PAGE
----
The G(i)ST of housing


The move to cut Goods and Services Tax (GST) rates for under-construction residential projects was cheered by the industry and the home buyers. It is expected to lift the demand for the housing sector and eventually reduce the finance cost for developers who are sitting on a pile of unsold inventory.

But GST Council has taken away the benefit of the input tax credit (ITC), which may give rise to other issues such as a renewed influx of black money and some developers raising property prices, warn experts.


On February 24, GST Council, chaired by the Union finance minister, decided to reduce the tax on under-construction affordable homes to 1% from 8%. It also defined affordable homes as units priced below Rs 45 lakh and smaller than 60 square metres in a metropolitan area and 90 square metres in non-metros.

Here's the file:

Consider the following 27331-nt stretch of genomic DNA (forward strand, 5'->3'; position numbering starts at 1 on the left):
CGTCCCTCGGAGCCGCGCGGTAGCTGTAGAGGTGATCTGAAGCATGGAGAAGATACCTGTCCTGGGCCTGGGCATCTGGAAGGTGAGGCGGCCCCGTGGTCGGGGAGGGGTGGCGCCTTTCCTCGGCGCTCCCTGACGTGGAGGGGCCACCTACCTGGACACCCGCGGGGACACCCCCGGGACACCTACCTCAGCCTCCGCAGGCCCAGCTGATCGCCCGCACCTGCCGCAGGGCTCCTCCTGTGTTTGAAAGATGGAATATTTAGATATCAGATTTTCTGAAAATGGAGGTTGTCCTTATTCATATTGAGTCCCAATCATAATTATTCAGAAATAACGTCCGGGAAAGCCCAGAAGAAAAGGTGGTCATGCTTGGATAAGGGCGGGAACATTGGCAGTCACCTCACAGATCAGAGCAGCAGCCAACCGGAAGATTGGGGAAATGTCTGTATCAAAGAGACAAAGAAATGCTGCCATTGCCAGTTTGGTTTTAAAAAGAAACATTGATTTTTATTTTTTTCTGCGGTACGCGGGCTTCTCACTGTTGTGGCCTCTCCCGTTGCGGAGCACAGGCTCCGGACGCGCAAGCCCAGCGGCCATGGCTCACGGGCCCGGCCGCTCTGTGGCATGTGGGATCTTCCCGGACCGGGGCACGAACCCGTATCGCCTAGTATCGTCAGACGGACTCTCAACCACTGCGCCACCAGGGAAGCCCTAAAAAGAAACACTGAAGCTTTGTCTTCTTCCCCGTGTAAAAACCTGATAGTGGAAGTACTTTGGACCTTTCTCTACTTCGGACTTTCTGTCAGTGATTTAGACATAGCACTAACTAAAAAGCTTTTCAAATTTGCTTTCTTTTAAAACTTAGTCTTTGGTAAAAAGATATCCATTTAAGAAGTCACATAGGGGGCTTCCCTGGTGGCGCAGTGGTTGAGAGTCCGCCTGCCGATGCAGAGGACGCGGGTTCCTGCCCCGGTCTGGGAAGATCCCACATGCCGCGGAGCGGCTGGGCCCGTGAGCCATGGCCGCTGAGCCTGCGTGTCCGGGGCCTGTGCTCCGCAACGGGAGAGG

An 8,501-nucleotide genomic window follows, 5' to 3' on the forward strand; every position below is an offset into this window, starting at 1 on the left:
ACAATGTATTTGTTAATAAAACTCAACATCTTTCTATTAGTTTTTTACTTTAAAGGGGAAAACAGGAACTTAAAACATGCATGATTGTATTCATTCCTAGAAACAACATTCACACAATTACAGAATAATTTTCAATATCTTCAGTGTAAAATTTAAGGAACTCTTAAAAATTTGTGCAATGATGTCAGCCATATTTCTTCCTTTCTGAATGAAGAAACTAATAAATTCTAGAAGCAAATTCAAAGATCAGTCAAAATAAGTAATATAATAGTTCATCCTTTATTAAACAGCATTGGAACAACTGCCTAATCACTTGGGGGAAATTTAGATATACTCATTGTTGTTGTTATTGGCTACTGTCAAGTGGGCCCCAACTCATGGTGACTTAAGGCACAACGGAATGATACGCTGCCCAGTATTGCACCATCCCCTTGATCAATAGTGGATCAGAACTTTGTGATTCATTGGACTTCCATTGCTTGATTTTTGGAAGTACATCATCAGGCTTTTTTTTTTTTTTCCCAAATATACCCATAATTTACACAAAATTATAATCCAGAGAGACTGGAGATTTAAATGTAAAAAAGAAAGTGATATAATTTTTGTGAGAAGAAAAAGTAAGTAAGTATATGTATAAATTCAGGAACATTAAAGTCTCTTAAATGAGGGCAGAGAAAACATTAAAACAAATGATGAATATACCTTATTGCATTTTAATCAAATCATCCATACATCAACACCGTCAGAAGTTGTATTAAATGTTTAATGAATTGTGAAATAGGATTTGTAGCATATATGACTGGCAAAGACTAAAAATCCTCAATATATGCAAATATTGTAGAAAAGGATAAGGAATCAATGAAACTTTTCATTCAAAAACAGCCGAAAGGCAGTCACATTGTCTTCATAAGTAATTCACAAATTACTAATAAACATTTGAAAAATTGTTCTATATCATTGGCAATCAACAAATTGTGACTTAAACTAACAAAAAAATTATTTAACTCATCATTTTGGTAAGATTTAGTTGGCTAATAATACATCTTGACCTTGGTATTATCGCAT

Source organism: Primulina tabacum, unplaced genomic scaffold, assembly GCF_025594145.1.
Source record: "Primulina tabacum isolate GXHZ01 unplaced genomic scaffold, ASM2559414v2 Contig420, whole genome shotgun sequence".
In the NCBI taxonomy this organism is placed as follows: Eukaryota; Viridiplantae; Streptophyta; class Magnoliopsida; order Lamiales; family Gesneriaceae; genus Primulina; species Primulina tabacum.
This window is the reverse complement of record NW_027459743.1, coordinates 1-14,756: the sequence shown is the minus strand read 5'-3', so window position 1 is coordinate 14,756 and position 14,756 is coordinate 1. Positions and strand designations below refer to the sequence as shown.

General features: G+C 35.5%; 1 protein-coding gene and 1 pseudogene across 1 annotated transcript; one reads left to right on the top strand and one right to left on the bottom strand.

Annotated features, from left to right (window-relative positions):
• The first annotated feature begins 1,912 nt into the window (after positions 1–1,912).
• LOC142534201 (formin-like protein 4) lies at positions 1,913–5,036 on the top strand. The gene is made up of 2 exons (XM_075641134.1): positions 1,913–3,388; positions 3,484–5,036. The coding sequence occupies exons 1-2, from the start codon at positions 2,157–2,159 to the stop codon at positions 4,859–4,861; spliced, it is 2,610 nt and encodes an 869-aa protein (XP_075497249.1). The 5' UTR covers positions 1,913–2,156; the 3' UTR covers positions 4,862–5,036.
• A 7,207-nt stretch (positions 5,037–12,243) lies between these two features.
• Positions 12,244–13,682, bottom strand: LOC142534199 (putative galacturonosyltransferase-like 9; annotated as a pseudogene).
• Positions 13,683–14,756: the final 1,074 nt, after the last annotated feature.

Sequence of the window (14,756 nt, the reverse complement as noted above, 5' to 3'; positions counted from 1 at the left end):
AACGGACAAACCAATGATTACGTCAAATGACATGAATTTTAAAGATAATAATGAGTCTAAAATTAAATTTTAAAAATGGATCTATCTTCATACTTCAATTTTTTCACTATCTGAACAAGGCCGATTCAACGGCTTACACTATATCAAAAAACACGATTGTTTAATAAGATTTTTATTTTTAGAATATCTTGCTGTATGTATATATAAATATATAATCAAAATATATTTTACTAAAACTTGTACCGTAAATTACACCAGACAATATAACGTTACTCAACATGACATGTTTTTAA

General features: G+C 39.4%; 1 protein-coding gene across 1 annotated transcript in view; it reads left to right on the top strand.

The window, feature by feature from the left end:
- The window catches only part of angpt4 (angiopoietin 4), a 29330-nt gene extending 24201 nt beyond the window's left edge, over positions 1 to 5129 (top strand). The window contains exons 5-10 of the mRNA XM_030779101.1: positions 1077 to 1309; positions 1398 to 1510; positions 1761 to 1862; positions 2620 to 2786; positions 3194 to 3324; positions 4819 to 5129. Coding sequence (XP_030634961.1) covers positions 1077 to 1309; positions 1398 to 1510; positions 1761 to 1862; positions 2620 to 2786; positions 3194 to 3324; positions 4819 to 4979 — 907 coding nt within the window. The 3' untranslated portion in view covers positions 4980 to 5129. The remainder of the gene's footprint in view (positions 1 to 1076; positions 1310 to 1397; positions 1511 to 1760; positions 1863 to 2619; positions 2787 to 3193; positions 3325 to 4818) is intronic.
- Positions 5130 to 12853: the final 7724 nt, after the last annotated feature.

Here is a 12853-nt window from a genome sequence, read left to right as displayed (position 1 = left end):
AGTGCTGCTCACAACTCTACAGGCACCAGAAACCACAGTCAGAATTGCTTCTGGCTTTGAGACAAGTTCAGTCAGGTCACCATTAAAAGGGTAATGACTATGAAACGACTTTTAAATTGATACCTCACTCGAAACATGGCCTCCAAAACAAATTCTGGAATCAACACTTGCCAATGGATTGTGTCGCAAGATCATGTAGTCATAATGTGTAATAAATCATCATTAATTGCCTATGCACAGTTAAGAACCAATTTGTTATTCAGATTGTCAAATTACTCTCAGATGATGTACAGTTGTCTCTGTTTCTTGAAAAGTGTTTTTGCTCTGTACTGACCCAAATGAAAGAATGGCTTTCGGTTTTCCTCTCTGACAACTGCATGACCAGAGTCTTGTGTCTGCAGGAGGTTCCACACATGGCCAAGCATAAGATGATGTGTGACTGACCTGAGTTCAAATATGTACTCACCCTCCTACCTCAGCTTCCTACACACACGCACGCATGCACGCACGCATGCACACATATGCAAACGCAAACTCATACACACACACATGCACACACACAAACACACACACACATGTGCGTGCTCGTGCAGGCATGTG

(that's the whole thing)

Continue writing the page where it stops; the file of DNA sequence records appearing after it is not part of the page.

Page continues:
In the same meeting, the apex body for decision-making on indirect taxes also brought down the tax rate on under-construction property not falling under the ambit of affordable from 12% to 5%.

And after March 31, 2019, the developers will not be able to claim the input tax credit (ITC) for any housing category.

The actual impact of these decisions is yet to be seen.


The removal of ITC benefits may have opened up the doors for black money into real estate, believes Pankaj Kapoor, managing director, Liases Foras. “With ITC missing, the trail of invoices will be unavailable. Moreover, there isn’t a strong and foolproof mechanism to monitor purchases through legitimate or illegitimate means,” said Kapoor.

“It isn’t that since demonetisation, black has completely vanished from the industry. It is still very much a part of the business. However, now, the quantum of black money in circulation may increase,” said another industry player.